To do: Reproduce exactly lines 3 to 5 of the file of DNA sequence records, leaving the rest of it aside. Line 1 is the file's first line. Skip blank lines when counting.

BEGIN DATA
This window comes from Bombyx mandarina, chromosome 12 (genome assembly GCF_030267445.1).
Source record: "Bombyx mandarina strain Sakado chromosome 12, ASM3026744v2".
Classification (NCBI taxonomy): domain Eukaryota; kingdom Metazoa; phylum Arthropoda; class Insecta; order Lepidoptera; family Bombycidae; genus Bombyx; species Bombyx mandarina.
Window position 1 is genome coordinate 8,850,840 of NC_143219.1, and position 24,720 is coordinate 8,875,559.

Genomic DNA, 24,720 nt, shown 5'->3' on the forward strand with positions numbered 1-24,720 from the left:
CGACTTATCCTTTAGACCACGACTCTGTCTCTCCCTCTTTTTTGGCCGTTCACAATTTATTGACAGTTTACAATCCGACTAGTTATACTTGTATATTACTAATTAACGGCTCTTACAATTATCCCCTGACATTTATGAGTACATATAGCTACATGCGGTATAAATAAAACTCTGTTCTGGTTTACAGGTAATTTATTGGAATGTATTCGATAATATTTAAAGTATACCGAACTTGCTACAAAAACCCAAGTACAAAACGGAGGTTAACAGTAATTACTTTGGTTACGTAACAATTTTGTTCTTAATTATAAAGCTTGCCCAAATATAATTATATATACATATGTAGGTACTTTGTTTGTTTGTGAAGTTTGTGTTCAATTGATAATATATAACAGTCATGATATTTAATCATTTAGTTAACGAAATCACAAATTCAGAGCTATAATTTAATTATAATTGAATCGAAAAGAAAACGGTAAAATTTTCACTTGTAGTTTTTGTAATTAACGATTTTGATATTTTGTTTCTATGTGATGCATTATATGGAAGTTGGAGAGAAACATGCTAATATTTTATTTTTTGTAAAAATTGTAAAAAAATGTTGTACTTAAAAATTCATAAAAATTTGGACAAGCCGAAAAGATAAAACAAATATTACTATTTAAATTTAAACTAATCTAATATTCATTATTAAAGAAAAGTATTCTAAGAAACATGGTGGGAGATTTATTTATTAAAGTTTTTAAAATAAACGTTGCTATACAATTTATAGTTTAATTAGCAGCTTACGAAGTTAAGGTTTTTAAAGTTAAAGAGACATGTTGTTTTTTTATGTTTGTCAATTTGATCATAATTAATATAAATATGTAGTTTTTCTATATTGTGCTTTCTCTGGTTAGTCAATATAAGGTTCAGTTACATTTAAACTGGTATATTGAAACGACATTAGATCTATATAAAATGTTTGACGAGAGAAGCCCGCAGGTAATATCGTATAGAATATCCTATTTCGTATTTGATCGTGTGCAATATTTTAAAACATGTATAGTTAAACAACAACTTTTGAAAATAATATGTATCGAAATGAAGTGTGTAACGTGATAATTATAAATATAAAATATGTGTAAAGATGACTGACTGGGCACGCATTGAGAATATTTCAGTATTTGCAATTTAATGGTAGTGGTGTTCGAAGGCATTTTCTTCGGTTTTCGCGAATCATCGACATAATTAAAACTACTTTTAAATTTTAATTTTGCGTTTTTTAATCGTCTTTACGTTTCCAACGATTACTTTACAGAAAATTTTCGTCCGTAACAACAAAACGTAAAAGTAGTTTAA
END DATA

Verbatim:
Classification (NCBI taxonomy): domain Eukaryota; kingdom Metazoa; phylum Arthropoda; class Insecta; order Lepidoptera; family Bombycidae; genus Bombyx; species Bombyx mandarina.
Window position 1 is genome coordinate 8,850,840 of NC_143219.1, and position 24,720 is coordinate 8,875,559.

Genomic DNA, 24,720 nt, shown 5'->3' on the forward strand with positions numbered 1-24,720 from the left: